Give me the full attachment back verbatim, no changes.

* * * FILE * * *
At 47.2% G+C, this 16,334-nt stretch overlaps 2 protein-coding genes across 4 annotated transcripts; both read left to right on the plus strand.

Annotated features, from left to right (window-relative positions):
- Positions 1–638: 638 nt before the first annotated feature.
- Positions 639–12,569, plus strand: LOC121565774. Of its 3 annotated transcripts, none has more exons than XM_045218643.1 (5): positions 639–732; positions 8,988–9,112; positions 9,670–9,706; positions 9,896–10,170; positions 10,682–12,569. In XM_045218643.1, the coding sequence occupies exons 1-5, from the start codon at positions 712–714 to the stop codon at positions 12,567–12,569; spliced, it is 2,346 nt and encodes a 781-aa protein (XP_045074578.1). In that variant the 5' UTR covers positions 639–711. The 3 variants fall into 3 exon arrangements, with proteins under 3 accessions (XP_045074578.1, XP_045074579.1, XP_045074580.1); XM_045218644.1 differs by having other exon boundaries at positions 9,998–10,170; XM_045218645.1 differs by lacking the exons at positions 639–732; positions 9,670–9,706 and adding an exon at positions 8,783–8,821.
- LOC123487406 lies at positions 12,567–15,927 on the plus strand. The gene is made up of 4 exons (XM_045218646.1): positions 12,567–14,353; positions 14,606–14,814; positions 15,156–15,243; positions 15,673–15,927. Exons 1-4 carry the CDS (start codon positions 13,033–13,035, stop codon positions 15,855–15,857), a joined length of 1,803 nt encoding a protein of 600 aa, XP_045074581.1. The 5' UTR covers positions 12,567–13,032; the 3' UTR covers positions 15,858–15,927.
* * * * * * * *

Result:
At 47.2% G+C, this 16,334-nt stretch overlaps 2 protein-coding genes across 4 annotated transcripts; both read left to right on the plus strand.

Annotated features, from left to right (window-relative positions):
- Positions 1–638: 638 nt before the first annotated feature.
- Positions 639–12,569, plus strand: LOC121565774. Of its 3 annotated transcripts, none has more exons than XM_045218643.1 (5): positions 639–732; positions 8,988–9,112; positions 9,670–9,706; positions 9,896–10,170; positions 10,682–12,569. In XM_045218643.1, the coding sequence occupies exons 1-5, from the start codon at positions 712–714 to the stop codon at positions 12,567–12,569; spliced, it is 2,346 nt and encodes a 781-aa protein (XP_045074578.1). In that variant the 5' UTR covers positions 639–711. The 3 variants fall into 3 exon arrangements, with proteins under 3 accessions (XP_045074578.1, XP_045074579.1, XP_045074580.1); XM_045218644.1 differs by having other exon boundaries at positions 9,998–10,170; XM_045218645.1 differs by lacking the exons at positions 639–732; positions 9,670–9,706 and adding an exon at positions 8,783–8,821.
- LOC123487406 lies at positions 12,567–15,927 on the plus strand. The gene is made up of 4 exons (XM_045218646.1): positions 12,567–14,353; positions 14,606–14,814; positions 15,156–15,243; positions 15,673–15,927. Exons 1-4 carry the CDS (start codon positions 13,033–13,035, stop codon positions 15,855–15,857), a joined length of 1,803 nt encoding a protein of 600 aa, XP_045074581.1. The 5' UTR covers positions 12,567–13,032; the 3' UTR covers positions 15,858–15,927.